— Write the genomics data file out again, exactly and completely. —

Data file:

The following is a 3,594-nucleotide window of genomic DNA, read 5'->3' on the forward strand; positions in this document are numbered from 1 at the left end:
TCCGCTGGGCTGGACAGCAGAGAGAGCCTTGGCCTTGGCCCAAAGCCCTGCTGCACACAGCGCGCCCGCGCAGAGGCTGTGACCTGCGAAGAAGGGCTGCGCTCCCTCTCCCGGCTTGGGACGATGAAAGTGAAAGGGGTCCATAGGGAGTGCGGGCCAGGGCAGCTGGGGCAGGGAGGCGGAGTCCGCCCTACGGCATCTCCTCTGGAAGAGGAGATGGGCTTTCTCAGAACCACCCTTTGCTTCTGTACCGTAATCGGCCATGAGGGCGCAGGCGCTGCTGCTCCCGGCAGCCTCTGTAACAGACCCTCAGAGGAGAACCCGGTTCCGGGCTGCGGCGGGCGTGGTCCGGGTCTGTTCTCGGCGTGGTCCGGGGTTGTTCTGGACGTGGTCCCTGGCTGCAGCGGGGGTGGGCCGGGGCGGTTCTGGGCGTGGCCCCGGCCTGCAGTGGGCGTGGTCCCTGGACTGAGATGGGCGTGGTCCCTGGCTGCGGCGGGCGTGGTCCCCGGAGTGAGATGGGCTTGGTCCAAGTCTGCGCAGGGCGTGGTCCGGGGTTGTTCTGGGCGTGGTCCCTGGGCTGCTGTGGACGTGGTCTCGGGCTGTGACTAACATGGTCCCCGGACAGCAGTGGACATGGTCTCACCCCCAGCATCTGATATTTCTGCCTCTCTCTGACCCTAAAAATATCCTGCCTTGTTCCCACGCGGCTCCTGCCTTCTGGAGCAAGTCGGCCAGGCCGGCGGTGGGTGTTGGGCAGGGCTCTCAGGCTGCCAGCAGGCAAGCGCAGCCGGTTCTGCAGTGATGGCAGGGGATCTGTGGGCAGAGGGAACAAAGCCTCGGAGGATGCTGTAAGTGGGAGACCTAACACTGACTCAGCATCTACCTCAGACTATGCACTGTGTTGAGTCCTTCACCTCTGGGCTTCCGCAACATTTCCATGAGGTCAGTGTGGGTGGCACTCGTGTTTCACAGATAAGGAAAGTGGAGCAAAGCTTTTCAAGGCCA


The following is a 3,594-nucleotide window of genomic DNA, read 5'->3' on the forward strand; positions in this document are numbered from 1 at the left end:
TCCGCTGGGCTGGACAGCAGAGAGAGCCTTGGCCTTGGCCCAAAGCCCTGCTGCACACAGCGCGCCCGCGCAGAGGCTGTGACCTGCGAAGAAGGGCTGCGCTCCCTCTCCCGGCTTGGGACGATGAAAGTGAAAGGGGTCCATAGGGAGTGCGGGCCAGGGCAGCTGGGGCAGGGAGGCGGAGTCCGCCCTACGGCATCTCCTCTGGAAGAGGAGATGGGCTTTCTCAGAACCACCCTTTGCTTCTGTACCGTAATCGGCCATGAGGGCGCAGGCGCTGCTGCTCCCGGCAGCCTCTGTAACAGACCCTCAGAGGAGAACCCGGTTCCGGGCTGCGGCGGGCGTGGTCCGGGTCTGTTCTCGGCGTGGTCCGGGGTTGTTCTGGACGTGGTCCCTGGCTGCAGCGGGGGTGGGCCGGGGCGGTTCTGGGCGTGGCCCCGGCCTGCAGTGGGCGTGGTCCCTGGACTGAGATGGGCGTGGTCCCTGGCTGCGGCGGGCGTGGTCCCCGGAGTGAGATGGGCTTGGTCCAAGTCTGCGCAGGGCGTGGTCCGGGGTTGTTCTGGGCGTGGTCCCTGGGCTGCTGTGGACGTGGTCTCGGGCTGTGACTAACATGGTCCCCGGACAGCAGTGGACATGGTCTCACCCCCAGCATCTGATATTTCTGCCTCTCTCTGACCCTAAAAATATCCTGCCTTGTTCCCACGCGGCTCCTGCCTTCTGGAGCAAGTCGGCCAGGCCGGCGGTGGGTGTTGGGCAGGGCTCTCAGGCTGCCAGCAGGCAAGCGCAGCCGGTTCTGCAGTGATGGCAGGGGATCTGTGGGCAGAGGGAACAAAGCCTCGGAGGATGCTGTAAGTGGGAGACCTAACACTGACTCAGCATCTACCTCAGACTATGCACTGTGTTGAGTCCTTCACCTCTGGGCTTCCGCAACATTTCCATGAGGTCAGTGTGGGTGGCACTCGTGTTTCACAGATAAGGAAAGTGGAGCAAAGCTTTTCAAGGCCA